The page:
Every runner has their stride, form, and footstrike. However, there are no certain general rules for proper running style, where the feet land is often a matter of personal choice.
There is no clear winner when it comes to which footstrike is the best, but there are reasons for and against each technique. There’s no need to change your new footstrike if it’s working for you. If you have shin splints or other complications, though, you can use a different approach. Here’s a closer look at the controversy about walking strikes.
If you’re a heel striker—the majority of professional runners use this footstrike pattern—you may have learned that minimalist and barefoot training styles prefer landing on the ball or toes of the foot, often known as the forefoot.
While further research is needed in this area, many studies have shown that landing first on the middle or front of the feet and then rolling through the toes improves running efficiency.
As opposed to heel striking, proponents of forefoot running argue that this strategy increases lateral movement and reduces knee tension. Indeed, some evidence suggests that forefoot running is linked to a lower risk of running-related accidents.
Running on your toes, though, will lead to bouncing, which is inefficient. Furthermore, some reports suggest that using this technique can result in repetitive stress injuries to the foot.
It’s worth remembering that running shoes used to have a higher heel-to-toe drop to better steer the foot into hitting the midfoot. However, with the advent of minimalist and low heel-to-toe drop heels, this style is no longer the norm.
Related: How To Choose The Best Long Distance Running Shoes
The midfoot strike landing pattern places the foot’s mid-sole in contact with the ground. Midfoot running proponents claim that the technique helps with shock absorption and reduces joint effects.
Midfoot running, as opposed to heel striking, reduces the amount of time the foot is in contact with the pavement, potentially speeding up the tempo.
However, this style isn’t for everybody, and some runners can find it awkward and unnatural. According to some studies, both midfoot and forefoot running will raise the likelihood of ankle, foot, and Achilles tendon injuries.
The heel striking strategy is just as it looks like: the heel strikes the ground first, then the midsole, and finally the ankles.
As opposed to forefoot or midfoot racing, most athletes use a rearfoot strike because it feels more normal. The calf muscles and ankles are both stretched and strengthened by heel striking.
However, striking with the back foot makes some runners more vulnerable to overstriding, which can cause knee and hip pain or fracture. The majority of the effect is absorbed by the ankles and elbows, which is why it’s important to wear the proper footwear. Shin splints can be caused by landing on your feet, which puts extra weight on your lower legs.
Some claim that hitting with the heel is slower than striking with the forefoot or midfoot.
Many people believe that altering their footstrike will increase their running economy or lower their chance of injury while running. However, according to studies, these advantages have not been confirmed.
Switching to a midfoot or forefoot strike, for example, did not have a major effect on improving running pace or performance, reducing the influence of foot-ground collision, or reducing the risk of injury, according to a 2017 study published in the Journal of Sport and Health Science.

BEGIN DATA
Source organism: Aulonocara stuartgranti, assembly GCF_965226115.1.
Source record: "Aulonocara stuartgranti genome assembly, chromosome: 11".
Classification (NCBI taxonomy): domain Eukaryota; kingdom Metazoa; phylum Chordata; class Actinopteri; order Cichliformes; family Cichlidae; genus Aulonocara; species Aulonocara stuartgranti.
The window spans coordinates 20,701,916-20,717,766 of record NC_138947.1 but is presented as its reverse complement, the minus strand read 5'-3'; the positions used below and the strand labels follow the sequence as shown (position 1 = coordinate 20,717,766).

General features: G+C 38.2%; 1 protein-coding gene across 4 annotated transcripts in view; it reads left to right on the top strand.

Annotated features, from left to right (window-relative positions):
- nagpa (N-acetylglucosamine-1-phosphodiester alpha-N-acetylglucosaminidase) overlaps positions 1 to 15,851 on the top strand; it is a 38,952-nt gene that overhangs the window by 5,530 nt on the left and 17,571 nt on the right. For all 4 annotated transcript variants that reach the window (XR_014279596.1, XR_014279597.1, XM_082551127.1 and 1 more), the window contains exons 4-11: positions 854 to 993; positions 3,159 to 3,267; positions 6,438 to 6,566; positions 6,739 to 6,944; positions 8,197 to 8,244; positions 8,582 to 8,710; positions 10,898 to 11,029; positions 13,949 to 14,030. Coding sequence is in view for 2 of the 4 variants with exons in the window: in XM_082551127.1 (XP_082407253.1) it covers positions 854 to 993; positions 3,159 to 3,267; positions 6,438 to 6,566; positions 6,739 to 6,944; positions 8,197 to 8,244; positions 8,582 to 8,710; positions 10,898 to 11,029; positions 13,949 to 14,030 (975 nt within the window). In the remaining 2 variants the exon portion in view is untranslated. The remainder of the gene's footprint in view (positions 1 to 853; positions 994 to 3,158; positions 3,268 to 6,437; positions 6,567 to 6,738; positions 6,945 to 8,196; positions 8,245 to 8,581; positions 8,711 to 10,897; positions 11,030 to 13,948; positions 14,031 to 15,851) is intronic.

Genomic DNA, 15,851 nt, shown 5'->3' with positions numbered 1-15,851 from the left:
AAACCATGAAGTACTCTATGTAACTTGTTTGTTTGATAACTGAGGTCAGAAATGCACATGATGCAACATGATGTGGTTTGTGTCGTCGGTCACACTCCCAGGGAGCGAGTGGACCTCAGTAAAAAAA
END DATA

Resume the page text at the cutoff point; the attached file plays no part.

So, there’s no need to adjust it unless the present footstrike has caused any injury or bad results. If you usually run on your forefoot or kick with your heel, you may want to try a midfoot strike. Although you won’t be able to adjust your footstrike immediately, here are few suggestions to help you make the transition.
Take a video of yourself running to figure out what kind of foot striker you are, as only 68 percent of runners were able to correctly report their footstrike style in one survey.
The majority of runners who wear shoes are heel-strikers, according to marathon research. Meanwhile, several reports say that barefoot runners strike with the forefoot to avoid injury, although others claim that some typical barefoot runners strike with the rearfoot. You have a distinct footstrike pattern.
Focus on Your Stride
Just sure you’re not overstretching. Be certain that the feet do not lunge forward. Each move should be focused on landing on the mid-sole of your foot, with your foot immediately under your body. Holding your stride fast and close to the ground requires a quick, low arm swing.
When running barefoot, many people would inevitably land in the mid-sole. For brief periods, run on carpet, lawn, or turf without shoes to enable your body to find its natural stride. Begin with 30 seconds and gradually increase to a minute or more.
Running barefoot all the time will lead to injuries. Running brief bursts on a soft, stable surface, on the other hand, helps you to practice landing on your midfoot.
Midfoot landing can also be practiced with running drills like ass kicks, jumping, high feet, running backward, or side shuffles. It’s hard to fall on your heels when doing any of those drills. As a result, the longer you do them, the more you’ll get used to landing on your front foot rather than your heel.
Running exercises can be done as part of your pre-run warm-up or during your run. During a 30-minute sprint, for example, 30-second periods of high knees or backward running may be interspersed every 4–5 minutes.
Experiment During Short Runs
Change your footstrike on shorter runs at first, then work your way up to longer runs. Remember to be careful with yourself as you advance, as it will take months of practice to be able to run in that manner regularly.